[self-interest] Re: Self bytecodes

Douglas Atique datique at alcatel.com.br
Tue Jun 1 11:58:00 UTC 1999

jecel at lsi.usp.br wrote:

> > It all seems fine, but I don´t understand something seemingly
> > straightforward: knowing that in a send the receiver and arguments are
> > popped off stack and the result is pushed onto stack, how is the number
> > of arguments of a send determined, so that my interpreter could know how
> > many pops it should make? It seems that in the fast_compiler, when the
> > machine code for a send is generated, the information of number of
> > arguments is kept somewhere. Where?
> You can just count the number of ':' characters in the selector name,
> and that is the number of arguments. Except that if the selector name
> is composed of special characters, then we have a binary selector and
> there is one argument.

All right, but the parser might already have done that, in fact the
fast_compiler code generation reads this arg_count from somewhere.

> Testing this at every message send is *very* inefficient - the
> Smalltalk bytecodes encode the number of arguments in the send
> bytecode itself. But since the Self bytecodes were meant to be
> compiled away, this wasn't considered a problem.

What I want to do is to switch the compiler, assembler and runtime (part of,
that is) off, plug in an interpreter in every point where this whole subsystem
is used and be able to compile it under Solaris x86 or Linux by defining in the
makefile something like -DPORTABLE, for example.
I mean, my interpreter is to interface directly with the method objects
generated by the parser, not to replace the parser. This would be a temporary
solution to the problem of portability, introducing the inefficiency of the
interpreter. Perhaps this is because I miss the old time when I ran OS/2 2.1
with 4MB RAM :-)

> For an interpreter, there isn't a good solution if you are going
> to use a standard Self world. If you don't mind creating your own,
> slightly different, world you could separate canonical strings
> representing selectors into different "types". One way to do this
> would be to add a constant slot indicating the number of arguments
> when you canonicalize a string. That way, 'last' would have a
> constant slot with the value 0, while for 'between:And:' that
> slot's value would be 2. This slot would always be in the same
> place in the string's map (if you don't make any other changes)
> so your interpreter can easily access it.

sma at netsurf.de wrote:

> >It all seems fine, but I don´t understand something seemingly
> >straightforward: knowing that in a send the receiver and arguments are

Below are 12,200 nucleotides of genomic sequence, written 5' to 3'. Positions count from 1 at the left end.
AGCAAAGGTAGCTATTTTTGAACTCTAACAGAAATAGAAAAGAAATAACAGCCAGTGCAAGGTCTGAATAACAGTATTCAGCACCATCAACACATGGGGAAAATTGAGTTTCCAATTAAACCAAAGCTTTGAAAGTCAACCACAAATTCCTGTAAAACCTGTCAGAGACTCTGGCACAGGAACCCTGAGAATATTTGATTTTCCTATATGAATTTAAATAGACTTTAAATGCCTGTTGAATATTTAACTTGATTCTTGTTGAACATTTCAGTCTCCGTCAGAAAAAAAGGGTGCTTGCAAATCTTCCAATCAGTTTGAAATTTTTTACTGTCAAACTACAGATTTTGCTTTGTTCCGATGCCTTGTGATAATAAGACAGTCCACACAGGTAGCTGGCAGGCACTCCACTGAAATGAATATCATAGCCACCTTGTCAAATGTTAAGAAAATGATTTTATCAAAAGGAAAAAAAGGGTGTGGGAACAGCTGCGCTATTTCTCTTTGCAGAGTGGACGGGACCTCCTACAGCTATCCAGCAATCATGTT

> >popped off stack and the result is pushed onto stack, how is the number
> >of arguments of a send determined, so that my interpreter could know how
> >many pops it should make?
> You can derive that from the selector symbol.  Unary selectors (that are
> selectors composed from letters - especially the first character must be a
> lowercase letter - without ':' in it) need no arguments at all.  Binary
> selectors (that are all selectors which neither start with a letter or with
> an '_') have exactly one argument.  For keyword selectors (which are
> composed of sequences of letters (and digits) that end with a colon ':')
> simply count the number of colons.
> A different problem is to know when to pop returned objects from the stack
> which aren't used.  I think, you cannot detect that and simply adjust the
> stack when you leave the method.  Here's an example:  3+4. nil
> This will generate something along:  push 3, push 4, send #+, push nil.
> The + method for integers will pop both 3 and 4 from the stack and push the
> result, 7.  However, this object isn't needed and will use one stack slot
> upton the method returns (with nil).
> There might be a way to notice that "7" isn't used anywhere in the method,
> but that's probably to much work for an interpreter.  A compiler that will
> create and analyse a complete parse tree for each method can do this.

Well, Stefan, I am using the following principle to get to do something about
The Self Group has already done a lot to prove Self to be efficient. Now
someone should make it portable. This won't be straightforward if one wants to
incorporate all the benefits of the adaptive compilation, so I want to make
Self run slowly on an x86-platform in a way such that the VM code can be
compiled for SPARC, MIPS, Acorn, etc. Of course, the FIRST step is to
neutralize the processor dependency, so after that we'll have code that is
still dependent on the operating system. This is why I have chosen Solaris x86
as my development platform (it could have been Linux, but I wanted to make sure
there would be the least difference possible from Solaris SPARC). It is the
same as the original environment in which Self ran, but the processor is
different. Next step will be to "make glue" for other systems. You can see the
example of Java, they have first provided a UI class library that was specially
written for each platform (the heavyweight components), then they evolved by
providing Swing, which is platform-independent and the platform-dependent part
of the code is reduced to windows (don't take this too precisely, it isn't). So
can we do, by rewriting code that is implemented as primitives in Self.
In fact, before that I would like to study more carefully the primitives
available to define a minimal primitive set, perhaps a "microkernel VM" :-)
Jecel's ideas about the Squeak Smalltalk system, in which much more is
implemented in the language itself than in Self, make much sense to the
evolution of Self in my opinion.

> bye

Thanks for your comments and ideas.


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